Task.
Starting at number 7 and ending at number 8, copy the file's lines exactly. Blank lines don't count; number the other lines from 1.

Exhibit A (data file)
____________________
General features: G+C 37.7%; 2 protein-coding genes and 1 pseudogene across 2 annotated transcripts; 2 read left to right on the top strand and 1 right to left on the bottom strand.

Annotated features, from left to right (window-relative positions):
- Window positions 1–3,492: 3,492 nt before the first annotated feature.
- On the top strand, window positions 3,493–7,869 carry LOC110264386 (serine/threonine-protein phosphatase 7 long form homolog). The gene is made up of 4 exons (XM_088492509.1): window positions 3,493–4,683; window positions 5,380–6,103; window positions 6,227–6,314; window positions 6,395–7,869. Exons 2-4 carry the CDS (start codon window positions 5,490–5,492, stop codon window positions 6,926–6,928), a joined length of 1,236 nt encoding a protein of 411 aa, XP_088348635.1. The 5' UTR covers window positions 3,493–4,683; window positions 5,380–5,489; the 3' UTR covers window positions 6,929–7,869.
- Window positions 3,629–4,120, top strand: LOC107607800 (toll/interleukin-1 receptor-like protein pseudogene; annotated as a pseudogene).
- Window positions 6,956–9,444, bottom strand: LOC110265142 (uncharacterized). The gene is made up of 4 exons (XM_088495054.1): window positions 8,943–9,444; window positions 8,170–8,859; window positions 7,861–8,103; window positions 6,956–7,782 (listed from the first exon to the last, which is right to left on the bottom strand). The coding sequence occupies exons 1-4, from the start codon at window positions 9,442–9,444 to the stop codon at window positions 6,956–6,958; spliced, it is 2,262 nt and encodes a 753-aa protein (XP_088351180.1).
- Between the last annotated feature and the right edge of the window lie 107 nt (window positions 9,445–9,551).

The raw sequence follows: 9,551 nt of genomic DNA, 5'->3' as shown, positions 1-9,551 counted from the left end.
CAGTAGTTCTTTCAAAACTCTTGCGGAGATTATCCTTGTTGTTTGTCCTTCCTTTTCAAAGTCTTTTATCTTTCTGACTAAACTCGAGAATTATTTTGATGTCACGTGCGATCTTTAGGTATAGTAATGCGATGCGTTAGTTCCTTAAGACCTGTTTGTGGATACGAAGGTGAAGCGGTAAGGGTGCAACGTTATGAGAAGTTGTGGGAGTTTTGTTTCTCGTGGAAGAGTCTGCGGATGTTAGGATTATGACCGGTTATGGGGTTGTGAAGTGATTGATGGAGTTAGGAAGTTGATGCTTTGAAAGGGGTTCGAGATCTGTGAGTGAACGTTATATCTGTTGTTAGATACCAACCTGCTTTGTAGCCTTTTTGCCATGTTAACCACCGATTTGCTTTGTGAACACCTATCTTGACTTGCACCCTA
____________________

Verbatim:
- Between the last annotated feature and the right edge of the window lie 107 nt (window positions 9,445–9,551).

The raw sequence follows: 9,551 nt of genomic DNA, 5'->3' as shown, positions 1-9,551 counted from the left end.